For Researchers

A new book by Cathy Farnworth,Melinda Fones Sundell, Akinyi Nzioki, Violet Shivutse and Marion Davis: This book is based on the premise that empowered women and men are more successful farmers, able to make the most of opportunities around them. It argues that there is a causal relation between more equal gender relations in the household and in the community, and better agricultural outcomes. Standard development interventions such as more extensive services, better information, more fertilizer, better machinery - will not fully achieve their goals unless women and men are on equal footing and unhindered by gender norms that limit what is 'appropriate' for them to do or be.
“This book distills lessons learned about integrating gender equality into agricultural development initiatives in Africa, with case studies of efforts at all levels, from households to national government.
“Empowering women as decision-makers in all areas of their lives is challenging and exciting. It is a key to poverty reduction. Transforming gender relations will help to make small-holder agriculture and associated development efforts more effective and efficient, with knock-on effects for a variety of development outcomes…”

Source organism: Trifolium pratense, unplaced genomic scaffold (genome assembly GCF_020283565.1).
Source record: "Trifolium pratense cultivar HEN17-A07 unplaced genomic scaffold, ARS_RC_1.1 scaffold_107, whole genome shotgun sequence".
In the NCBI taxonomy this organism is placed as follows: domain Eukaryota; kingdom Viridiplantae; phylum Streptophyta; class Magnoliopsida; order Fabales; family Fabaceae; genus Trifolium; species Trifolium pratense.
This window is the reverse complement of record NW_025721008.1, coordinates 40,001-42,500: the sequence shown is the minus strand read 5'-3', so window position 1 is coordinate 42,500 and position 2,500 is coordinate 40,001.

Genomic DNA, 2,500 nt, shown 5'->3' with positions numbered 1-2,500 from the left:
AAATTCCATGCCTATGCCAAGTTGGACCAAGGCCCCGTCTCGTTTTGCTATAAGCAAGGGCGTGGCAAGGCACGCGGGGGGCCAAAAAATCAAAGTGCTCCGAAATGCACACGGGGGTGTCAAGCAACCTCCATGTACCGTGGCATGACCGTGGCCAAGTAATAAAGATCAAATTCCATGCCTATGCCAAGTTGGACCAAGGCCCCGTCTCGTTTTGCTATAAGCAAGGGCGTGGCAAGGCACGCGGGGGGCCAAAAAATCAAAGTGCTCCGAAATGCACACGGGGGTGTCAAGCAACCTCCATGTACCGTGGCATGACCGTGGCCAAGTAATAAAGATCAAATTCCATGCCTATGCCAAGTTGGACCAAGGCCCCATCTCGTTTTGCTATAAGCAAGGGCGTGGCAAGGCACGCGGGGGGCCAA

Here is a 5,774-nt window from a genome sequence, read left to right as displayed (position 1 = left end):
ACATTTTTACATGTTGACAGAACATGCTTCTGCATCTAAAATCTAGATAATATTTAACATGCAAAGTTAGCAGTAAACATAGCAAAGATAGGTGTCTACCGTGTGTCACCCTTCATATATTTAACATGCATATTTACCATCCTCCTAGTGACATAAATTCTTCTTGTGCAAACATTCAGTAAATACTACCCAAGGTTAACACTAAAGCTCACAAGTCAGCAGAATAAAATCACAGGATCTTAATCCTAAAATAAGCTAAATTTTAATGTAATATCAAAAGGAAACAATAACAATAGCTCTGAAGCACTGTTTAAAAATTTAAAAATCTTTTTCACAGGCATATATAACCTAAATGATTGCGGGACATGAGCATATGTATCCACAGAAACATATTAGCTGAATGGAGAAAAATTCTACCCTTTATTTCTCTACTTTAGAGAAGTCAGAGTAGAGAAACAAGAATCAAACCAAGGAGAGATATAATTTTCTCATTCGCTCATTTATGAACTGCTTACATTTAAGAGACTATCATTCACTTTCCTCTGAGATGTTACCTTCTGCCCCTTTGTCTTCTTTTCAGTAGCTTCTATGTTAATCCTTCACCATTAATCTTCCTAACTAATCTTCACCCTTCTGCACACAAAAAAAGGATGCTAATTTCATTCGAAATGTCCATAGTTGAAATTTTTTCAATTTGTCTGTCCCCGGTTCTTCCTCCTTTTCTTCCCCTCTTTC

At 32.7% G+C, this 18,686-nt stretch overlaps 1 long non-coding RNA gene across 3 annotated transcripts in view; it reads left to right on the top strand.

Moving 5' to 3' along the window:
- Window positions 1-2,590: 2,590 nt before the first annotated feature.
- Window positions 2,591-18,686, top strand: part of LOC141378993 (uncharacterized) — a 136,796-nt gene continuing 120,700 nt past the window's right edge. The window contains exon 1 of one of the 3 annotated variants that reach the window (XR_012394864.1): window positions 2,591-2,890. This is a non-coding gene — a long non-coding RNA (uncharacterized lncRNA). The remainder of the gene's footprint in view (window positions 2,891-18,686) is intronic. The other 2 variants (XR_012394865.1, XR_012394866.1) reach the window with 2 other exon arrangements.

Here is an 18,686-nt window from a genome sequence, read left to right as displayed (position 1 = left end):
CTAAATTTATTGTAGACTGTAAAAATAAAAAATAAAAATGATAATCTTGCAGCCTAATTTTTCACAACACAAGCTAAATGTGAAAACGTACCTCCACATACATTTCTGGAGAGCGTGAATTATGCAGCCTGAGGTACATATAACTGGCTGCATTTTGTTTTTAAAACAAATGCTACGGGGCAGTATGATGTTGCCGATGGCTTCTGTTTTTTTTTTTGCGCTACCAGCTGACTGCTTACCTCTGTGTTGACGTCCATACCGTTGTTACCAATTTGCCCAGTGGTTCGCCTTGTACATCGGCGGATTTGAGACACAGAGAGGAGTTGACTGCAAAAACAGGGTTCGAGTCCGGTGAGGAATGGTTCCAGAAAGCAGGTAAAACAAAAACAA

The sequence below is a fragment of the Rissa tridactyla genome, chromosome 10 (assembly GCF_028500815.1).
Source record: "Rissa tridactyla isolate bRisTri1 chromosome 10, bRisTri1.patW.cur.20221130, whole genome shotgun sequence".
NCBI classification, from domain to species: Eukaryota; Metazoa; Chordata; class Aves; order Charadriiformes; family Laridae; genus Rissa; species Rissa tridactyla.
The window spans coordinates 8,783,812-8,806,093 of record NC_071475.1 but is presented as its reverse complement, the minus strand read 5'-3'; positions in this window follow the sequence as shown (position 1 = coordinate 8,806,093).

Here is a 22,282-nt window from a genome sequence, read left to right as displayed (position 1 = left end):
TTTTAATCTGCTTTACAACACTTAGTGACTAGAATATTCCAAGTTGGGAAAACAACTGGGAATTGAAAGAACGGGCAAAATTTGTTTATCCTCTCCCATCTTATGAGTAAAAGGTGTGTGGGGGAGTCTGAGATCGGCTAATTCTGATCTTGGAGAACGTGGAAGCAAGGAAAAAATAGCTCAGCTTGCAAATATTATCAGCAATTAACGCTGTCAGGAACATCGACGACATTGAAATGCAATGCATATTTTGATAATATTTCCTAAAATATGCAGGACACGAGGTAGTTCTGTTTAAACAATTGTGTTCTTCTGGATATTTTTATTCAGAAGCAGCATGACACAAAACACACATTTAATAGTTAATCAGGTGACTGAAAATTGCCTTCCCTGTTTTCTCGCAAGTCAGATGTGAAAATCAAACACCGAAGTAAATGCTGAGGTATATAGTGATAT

2. Household Approach to Land (*Check in Soon)

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In the news

Bills to empower women to land ownership 

(Features/Land)

... provide the mechanisms to ensure land rights of women living with HIV including rural women are not abused.   However, according to Dr Elizabeth Akinyi Nzioki, chairperson of the Task Force on Formulation ...

By Beatrice Fantoni October 2010
‘There is a need for a lot of education,’ says Akinyi Nzioki, director of the
 CLEAR [which] is already hosting civic education forums (most recently in the Rift Valley, the site of much opposition to the new constitution) around Kenya to educate women about their new rights to land. ‘The whole constitution talks about gender equality,’ she says. But even though it states that traditions and cultural practices surrounding land will be eliminated, Nzioki says, it does not mean they will be eliminated in practice.‘You can have property laws but that does not mean the culture will change immediately. So the challenge is to begin to change those attitudes which are very entrenched. For instance, under the old constitution (informed by British law), widows could not inherit land from their husbands. Women who owned land would have to buy it, while men and boys had a ‘head-start’ because they could inherit land from their fathers.The irony is that the majority of Kenya’s women live in rural areas and use land as their only means of livelihood, she explains. Now, widows will be more protected when it comes to inheriting land, Nzioki says, but women must learn about these new rights so that they can exercise them. Much of CLEAR’s civic education focuses on putting the constitution into plain language, as well as sensitising Kenyans to progressive thinking when it comes to women and the right to own land.


Video Clips


Melinda Fones Sundell


Dr Akinyi